For some years now, bispecific antibodies (BiMAb: bispecific monoclonal antibodies) have enriched the spectrum of cancer immunotherapies. These are antibodies that have two different antigen binding sites. With one, they dock to a tumor-specific molecule on cancer cells. With the other, they attach to an antigen localized on the surface of immune defense cells. The bridging function of the bispecific antibodies brings the cancer cell and the immune cell into physical contact with each other, allowing the immune system to target the tumor and, ideally, ultimately destroy it.
In the fight against blood cancer, BiMAb have already proven to be highly effective in certain disease situations. Experiments to combat solid tumors such as breast cancer, melanoma ans sarcoma, on the other hand, have so far been less successful.
Researchers at the German Cancer Research Center (Deutsches Krebsforschungszentrum, DKFZ), led by Frank Momburg, together with a research group led by Dirk Jäger, National Center for Tumor Diseases (NCT) Heidelberg, have now succeeded in developing BiMAb that specifically activate the immune defense in the cell culture dish. The scientists were even able to achieve this effect on millimeter-sized spherical cell clusters of breast cancer cells, known as tumor organoids.
To this end, they constructed a series of antibody variants, each of which was directed against an antigen characteristic of breast cancer and also against the T-cell molecule CD3. Binding of the antibodies stimulated T cells to secrete messenger molecules (cytokines) and activated cell-killing mechanisms. "The challenge here is to produce bispecific antibodies against tumor antigens and CD3 that are so selective that they act exclusively on tumor tissue but do not attack surrounding healthy tissue," Momburg explains. "This is not an easy task, since many tumor antigens are also present to a small extent in healthy tissue."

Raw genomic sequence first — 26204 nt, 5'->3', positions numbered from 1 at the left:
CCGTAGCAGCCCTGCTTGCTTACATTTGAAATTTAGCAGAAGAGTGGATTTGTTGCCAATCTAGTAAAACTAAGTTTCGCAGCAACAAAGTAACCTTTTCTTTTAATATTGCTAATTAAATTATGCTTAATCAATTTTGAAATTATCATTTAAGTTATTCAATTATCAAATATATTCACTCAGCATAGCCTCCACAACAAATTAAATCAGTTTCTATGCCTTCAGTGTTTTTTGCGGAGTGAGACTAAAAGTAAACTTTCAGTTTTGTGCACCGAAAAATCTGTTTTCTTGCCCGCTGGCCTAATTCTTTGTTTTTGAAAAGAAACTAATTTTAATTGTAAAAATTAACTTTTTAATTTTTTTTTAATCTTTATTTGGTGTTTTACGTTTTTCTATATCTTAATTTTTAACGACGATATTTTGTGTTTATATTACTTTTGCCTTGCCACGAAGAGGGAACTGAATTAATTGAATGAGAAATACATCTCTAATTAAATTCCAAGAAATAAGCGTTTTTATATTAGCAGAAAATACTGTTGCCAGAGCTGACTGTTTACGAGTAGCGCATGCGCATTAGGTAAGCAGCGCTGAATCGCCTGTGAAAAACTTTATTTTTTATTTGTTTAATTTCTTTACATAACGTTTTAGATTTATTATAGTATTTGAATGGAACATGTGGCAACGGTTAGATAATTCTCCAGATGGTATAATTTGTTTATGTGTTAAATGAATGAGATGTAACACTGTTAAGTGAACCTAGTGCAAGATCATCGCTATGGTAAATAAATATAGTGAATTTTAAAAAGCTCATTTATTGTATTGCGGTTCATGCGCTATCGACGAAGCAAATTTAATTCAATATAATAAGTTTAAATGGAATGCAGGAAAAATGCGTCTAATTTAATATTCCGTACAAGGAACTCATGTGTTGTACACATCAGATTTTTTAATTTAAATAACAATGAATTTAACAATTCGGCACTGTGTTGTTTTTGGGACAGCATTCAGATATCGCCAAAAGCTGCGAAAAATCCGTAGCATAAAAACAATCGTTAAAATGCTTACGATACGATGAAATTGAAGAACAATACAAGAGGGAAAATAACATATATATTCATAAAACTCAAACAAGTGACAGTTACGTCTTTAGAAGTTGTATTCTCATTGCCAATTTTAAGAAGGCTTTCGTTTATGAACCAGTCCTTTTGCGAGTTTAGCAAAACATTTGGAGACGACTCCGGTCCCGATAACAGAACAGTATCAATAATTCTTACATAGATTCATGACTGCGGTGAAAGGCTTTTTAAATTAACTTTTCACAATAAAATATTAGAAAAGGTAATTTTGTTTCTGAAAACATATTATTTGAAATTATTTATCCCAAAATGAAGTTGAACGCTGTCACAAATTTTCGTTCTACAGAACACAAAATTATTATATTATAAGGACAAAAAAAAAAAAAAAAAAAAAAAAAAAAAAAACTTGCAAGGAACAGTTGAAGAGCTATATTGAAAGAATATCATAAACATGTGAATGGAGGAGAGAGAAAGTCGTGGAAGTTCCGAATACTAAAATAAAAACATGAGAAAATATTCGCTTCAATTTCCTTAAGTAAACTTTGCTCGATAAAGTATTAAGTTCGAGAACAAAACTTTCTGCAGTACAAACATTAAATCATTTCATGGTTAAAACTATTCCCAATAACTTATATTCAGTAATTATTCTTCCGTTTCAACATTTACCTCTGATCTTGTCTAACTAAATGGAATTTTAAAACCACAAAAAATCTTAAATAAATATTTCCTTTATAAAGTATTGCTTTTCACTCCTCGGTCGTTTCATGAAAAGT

Another challenge is that, unlike blood cancer cells, cells of solid tumors are physically more difficult for antibodies to access. In addition, the environment surrounding tumors is usually immunosuppressive, which further impairs defense mechanisms. To address these challenges and amplify the T cell response at the tumor, Karsten Warwas and colleagues used additional bispecific antibodies that establish contact between additional pairs of molecules on the tumor and T cell. These enhancer antibodies do not activate the T cells directly, but amplify the signal of the activating BiMAbs by "co-stimulation", which can overcome immune suppression. This approach has allowed the dose of T cell-activating BiMAb to be reduced to a minimum. This may help in a therapeutic situation to avoid toxic side effects of antibodies due to excessive release of cytokines.
The laboratory experiments with breast cancer organoids showed that the combination of bridging and enhancer antibodies was able to specifically mobilize T cells, and only in samples that also contained cancer cells carrying the tumor antigen. "Thus, T-cell activation occurred only when both cell types - tumor cells and T cells - encountered each other in close proximity. With a view to later application in humans, this is a very crucial safety aspect," Momburg said.
The new method may one day find application in cancer immunotherapy, but must now first be tested further before it finds its way into clinical trials. Frank Momburg explains: "In our approach, stimulatory and costimulatory BiMAb complement each other. This principle could be beneficial for the treatment of solid tumors with sparsely expressed tumor antigens."